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Stupid Newbie Question...


Mike Abild

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Just got a 1973 240Z w/automatic... trying to replace all the fluids, so I thought I would drain the differential and refill this afternoon. Had no problem draining (once I got the plug unsiezed), but the filling is a problem. Is that stubby plastic fill plug on the top of the "diff" really the inlet for the new oil? If so, how does one overcome the narrow clearance and gravity to refill??? The access is so limited, I'm not sure if I can even get a tube in there to pump it in...

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No the plastic thing is a vent. The fill plug you will find behind the moustache bar. Sorry. You might be able to pump oil in with a little pump used to fill the out/drive on a out board on a boat set up . They are cheep . That is if you can remove the fill plug . I changed mine before I installed the diff. Gary :knockedou

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Hi Mike:

Sorry you are having this problem... but it's just another learning opportunity now - how lucky can a guy be?..

.... and so we learn that we should always remove the Fill Plug FIRST.... only after that, should we ever remove the Drain Plug..... rear end or transmission...

Absolute worst case (and I've been there a couple of times) - you have to remove the mustache bar and then remove the rear cover... So you'll need a new cover gasket most likely...

Once you have the rear cover off - you can clamp it in a vise, then you can heat the area around the Fill Plug with Propane Torch (both inside and outside surfaces) ... and break the Fill Plug loose.

Make sure you put a little anti-seize on both steel plugs before you reinstall them in the aluminum cover...

good luck

Carl B.

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Thanks guys! I was finally able to get the fill plug out. A well-fitting 17mm wrench and a b.f.h. finally persuaded it to turn... really siezed. Filled it with Castrol Hyploy C using a little $5 pump I picked up at O'Reily's... worked great! So, next, on to the transmission fluid. Guess I'll find the refill inlet BEFORE draining this time... right Carl???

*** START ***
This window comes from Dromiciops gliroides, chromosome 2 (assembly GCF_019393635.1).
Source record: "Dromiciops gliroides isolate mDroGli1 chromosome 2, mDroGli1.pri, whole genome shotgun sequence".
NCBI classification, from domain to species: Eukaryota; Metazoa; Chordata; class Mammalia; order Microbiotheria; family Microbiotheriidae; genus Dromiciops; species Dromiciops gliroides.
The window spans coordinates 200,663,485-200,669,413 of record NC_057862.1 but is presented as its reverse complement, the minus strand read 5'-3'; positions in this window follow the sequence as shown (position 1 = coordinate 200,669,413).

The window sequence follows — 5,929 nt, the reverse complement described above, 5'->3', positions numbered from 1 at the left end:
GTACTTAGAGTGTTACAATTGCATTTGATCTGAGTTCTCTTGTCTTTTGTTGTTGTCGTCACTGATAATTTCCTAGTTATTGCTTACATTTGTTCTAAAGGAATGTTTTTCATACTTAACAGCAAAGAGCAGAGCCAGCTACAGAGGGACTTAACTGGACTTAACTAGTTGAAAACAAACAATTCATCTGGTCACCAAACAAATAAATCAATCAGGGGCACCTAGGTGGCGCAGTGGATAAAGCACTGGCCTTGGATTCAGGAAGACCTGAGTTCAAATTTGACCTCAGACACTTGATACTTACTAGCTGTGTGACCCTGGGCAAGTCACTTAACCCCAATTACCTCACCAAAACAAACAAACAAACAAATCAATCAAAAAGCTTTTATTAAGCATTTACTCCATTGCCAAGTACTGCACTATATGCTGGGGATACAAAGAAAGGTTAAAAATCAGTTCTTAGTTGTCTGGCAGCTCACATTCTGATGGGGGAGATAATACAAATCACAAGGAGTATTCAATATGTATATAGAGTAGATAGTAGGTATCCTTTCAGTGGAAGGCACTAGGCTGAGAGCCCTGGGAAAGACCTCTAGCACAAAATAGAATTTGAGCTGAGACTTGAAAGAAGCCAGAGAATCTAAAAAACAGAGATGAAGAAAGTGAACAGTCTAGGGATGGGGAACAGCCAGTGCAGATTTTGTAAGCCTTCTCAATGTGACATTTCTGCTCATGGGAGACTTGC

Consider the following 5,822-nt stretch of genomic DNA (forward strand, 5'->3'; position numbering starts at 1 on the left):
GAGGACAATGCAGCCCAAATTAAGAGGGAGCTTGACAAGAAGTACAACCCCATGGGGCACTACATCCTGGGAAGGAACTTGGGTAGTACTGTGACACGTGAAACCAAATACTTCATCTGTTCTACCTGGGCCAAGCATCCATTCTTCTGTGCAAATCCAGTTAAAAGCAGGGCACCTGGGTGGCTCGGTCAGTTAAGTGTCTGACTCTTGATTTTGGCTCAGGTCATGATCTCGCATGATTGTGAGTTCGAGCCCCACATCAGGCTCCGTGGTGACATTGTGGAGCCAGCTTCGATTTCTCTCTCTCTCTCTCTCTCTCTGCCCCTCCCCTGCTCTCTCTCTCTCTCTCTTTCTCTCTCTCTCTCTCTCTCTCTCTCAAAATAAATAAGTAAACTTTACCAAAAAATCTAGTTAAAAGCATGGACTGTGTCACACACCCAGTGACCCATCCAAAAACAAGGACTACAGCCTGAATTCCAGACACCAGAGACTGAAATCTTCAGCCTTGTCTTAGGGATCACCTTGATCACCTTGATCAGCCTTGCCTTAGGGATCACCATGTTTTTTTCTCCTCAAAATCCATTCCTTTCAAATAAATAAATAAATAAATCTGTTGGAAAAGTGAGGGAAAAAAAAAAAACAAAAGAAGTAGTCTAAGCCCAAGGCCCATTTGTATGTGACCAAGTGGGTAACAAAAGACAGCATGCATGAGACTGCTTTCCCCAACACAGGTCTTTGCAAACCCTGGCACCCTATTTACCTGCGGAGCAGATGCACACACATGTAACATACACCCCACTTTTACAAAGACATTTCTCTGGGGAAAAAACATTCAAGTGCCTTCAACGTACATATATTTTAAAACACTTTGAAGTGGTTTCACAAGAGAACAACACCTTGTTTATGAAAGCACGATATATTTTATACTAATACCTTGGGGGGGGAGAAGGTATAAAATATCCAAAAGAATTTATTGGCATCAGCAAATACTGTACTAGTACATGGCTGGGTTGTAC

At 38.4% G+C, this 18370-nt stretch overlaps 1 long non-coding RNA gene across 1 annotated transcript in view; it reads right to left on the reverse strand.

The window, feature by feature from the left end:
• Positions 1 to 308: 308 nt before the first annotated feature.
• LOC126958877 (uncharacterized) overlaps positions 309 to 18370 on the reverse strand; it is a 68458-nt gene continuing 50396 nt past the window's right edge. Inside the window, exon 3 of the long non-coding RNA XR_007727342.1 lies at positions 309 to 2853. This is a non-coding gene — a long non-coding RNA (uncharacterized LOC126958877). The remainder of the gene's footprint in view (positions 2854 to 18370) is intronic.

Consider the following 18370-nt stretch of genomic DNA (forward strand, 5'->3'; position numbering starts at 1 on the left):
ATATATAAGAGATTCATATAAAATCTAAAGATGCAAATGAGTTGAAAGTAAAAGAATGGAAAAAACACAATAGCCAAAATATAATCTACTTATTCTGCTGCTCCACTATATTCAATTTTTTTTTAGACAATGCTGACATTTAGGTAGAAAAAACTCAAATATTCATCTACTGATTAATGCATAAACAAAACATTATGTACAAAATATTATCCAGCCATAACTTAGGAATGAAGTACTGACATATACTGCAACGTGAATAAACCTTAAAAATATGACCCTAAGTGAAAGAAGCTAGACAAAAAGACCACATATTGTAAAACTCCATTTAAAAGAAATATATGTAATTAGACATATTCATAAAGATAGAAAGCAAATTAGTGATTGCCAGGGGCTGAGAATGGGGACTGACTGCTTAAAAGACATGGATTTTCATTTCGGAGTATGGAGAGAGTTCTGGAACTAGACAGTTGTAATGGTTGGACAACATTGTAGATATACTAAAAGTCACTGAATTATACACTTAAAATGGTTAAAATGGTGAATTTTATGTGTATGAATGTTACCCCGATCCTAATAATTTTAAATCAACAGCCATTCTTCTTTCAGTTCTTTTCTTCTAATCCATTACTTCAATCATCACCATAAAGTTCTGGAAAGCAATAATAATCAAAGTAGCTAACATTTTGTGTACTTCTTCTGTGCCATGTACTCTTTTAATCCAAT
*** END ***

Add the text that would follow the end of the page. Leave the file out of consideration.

Thanks again.

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Hi Mike:

Sounds like you found the best case - that being that the fill plug is still square enough to get a tight fitting wrench on, and then break loose with the application of sufficient dynamic torque. (I'm a big proponent of using a large brass hammer when necessary;-).

Actually, I can't remember the last time I found a fill plug that wasn't all but completely rounded off. I now keep a few new ones on hand.

As many here will attest - the use of Kroil Oil and Time - will also work wonders on any threaded or slip fittings that have frozen themselves in place. Kroil Pentrating Oil isn't real easy to get - as you have to order it on-line and wait for it to arrive at your door. It isn't cheap either, but it's worth it's weight in gold when you need it. Look for Kano Labs on line... Given the shipping costs I now order at least three aero-cans at a time. This year I ordered a case and give some as Christmas Presents to a few guys. I know they won't really appreciate it, until they put it on that first rusty bolt or screw they are trying to remove...

I will mention also that these plugs when new, with the square external heads are in effect Pipe Plugs. As such, when they get too rounded off to hold a standard size wrench, your next best tool is a thin Pipe Wrench, aka a Monkey Wrench (thin is a relative term here)..It will tighten down on the plug as forced is applied (if you put it on the plug in the right direction:-) .

Enjoy that 240-Z ..... there are really very few things on that car that the average guy/gal can't fix themselves.

FWIW,

Carl B.

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